I meant to get to this yesterday, but travel plans got in the way:
Those regular Sarbox bashers forget that it is all about keeping management honest when it comes to accounting.
The penalties for restated earnings is that management forfeits bonuses and stock options during the period in question.
That is precisely what took place with Ian J. McCarthy (President and Chief Executive Officer of Beazer Homes), who received a Wells notice (a recommendation of civil action) from the SEC:
“The Securities and Exchange Commission may move to claw back a portion of the compensation Beazer Homes USA paid its chief executive during a period for which the company later restated earnings.
Such a move would mark the first time the agency has tried to claw back pay from a sitting CEO who wasn’t alleged to have participated in a corporate fraud . . . In recent months it has sued at least two former executives for back pay even though they weren’t implicated in wrongdoing, a sign the agency is using the tactic more aggressively.
The SEC is relying on a provision of the Sarbanes-Oxley Act that lets the government try to recover incentive-based compensation from senior executives when their company is accused of reporting inaccurate financial data. Sarbanes-Oxley, enacted in 2002 in response to the meltdown of Enron Corp. and other high-profile accounting scandals, was an attempt to penalize companies for misleading investors.
Let’s clarify this so anyone can follow it: If you get a bonus based on earnings, and those earnings are fraudulent, you ust disgorge the bonuses back to S/Hs even if you had nothing to do with the fraud.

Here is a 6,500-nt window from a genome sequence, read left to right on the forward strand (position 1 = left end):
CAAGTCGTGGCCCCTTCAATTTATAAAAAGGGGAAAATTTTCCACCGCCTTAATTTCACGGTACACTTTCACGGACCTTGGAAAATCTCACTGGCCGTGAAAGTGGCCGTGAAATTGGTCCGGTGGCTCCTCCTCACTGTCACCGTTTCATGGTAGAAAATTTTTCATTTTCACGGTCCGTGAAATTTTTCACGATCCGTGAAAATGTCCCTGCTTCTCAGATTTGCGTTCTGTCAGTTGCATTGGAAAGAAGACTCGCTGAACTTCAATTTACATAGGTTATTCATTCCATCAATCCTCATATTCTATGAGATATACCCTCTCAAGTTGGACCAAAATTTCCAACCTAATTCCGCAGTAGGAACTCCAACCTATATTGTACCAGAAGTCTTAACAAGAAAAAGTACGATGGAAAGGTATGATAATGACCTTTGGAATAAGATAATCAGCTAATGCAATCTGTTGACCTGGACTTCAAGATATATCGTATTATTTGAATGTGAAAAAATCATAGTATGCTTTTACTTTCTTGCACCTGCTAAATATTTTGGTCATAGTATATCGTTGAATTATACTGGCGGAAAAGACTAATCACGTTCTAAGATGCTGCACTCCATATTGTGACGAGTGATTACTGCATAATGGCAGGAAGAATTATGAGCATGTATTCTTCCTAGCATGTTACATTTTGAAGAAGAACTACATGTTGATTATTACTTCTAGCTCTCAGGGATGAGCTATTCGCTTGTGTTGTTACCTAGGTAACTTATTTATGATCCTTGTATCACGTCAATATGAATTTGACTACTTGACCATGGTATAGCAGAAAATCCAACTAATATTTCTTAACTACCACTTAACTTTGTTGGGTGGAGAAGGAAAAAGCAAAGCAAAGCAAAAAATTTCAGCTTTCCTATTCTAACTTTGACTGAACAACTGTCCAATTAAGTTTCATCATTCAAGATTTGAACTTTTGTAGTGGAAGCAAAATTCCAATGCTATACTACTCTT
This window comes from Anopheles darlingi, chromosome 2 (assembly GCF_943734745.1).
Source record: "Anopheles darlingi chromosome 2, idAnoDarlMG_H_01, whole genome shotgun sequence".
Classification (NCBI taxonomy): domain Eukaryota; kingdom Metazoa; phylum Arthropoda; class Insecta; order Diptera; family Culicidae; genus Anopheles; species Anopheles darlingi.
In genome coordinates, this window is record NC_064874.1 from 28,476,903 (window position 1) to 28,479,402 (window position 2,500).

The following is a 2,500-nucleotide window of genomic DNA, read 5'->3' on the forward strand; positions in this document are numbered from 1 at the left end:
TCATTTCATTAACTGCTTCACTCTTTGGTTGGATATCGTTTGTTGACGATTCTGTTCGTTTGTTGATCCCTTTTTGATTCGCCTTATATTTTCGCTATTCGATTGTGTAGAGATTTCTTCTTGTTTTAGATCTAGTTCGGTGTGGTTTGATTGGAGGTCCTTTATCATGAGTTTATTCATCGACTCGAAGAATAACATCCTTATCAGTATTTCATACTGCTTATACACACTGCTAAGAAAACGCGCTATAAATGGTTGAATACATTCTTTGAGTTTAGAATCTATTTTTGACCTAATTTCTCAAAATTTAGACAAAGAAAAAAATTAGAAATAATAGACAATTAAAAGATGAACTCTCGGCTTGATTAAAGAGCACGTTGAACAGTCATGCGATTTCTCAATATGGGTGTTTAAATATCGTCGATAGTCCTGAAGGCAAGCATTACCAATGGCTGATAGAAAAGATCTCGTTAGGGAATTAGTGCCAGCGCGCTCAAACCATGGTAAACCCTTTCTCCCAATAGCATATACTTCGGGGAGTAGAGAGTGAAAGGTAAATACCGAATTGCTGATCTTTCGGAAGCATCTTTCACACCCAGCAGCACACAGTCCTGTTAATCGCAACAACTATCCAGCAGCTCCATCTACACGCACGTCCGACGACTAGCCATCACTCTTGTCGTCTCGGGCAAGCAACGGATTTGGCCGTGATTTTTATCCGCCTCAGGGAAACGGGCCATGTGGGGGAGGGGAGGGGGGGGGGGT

Recall Beazer settled accounting charges last year, and was forced to restate earnings going back to 2000. After understateding earnings in years 2000-05, they overstated them in 2006-07.
The comp amounts in question are sizable:
“During that period, Mr. McCarthy received millions of dollars in compensation and bonuses. For the fiscal year ended Sept. 30, 2005, Mr. McCarthy’s pay topped $10 million, including a salary of $1.13 million and a bonus worth more than $7.6 million, according to the SEC. Last year, his total pay was $7.9 million, most of which was from stock and option awards.”
While some are seeking to portray this as controversial, it is not. Yes, it is true that Mr. McCarthy did not commit fraud. But it is also true that due to the restatement, hid did not actually earn these performance bonuses.
Hence, the deserved clawback . . .
SEC Fixes Eye on Pay Of CEO At Beazer
DAWN WOTAPKA And MARK MAREMONT
WSJ, NOVEMBER 17, 2009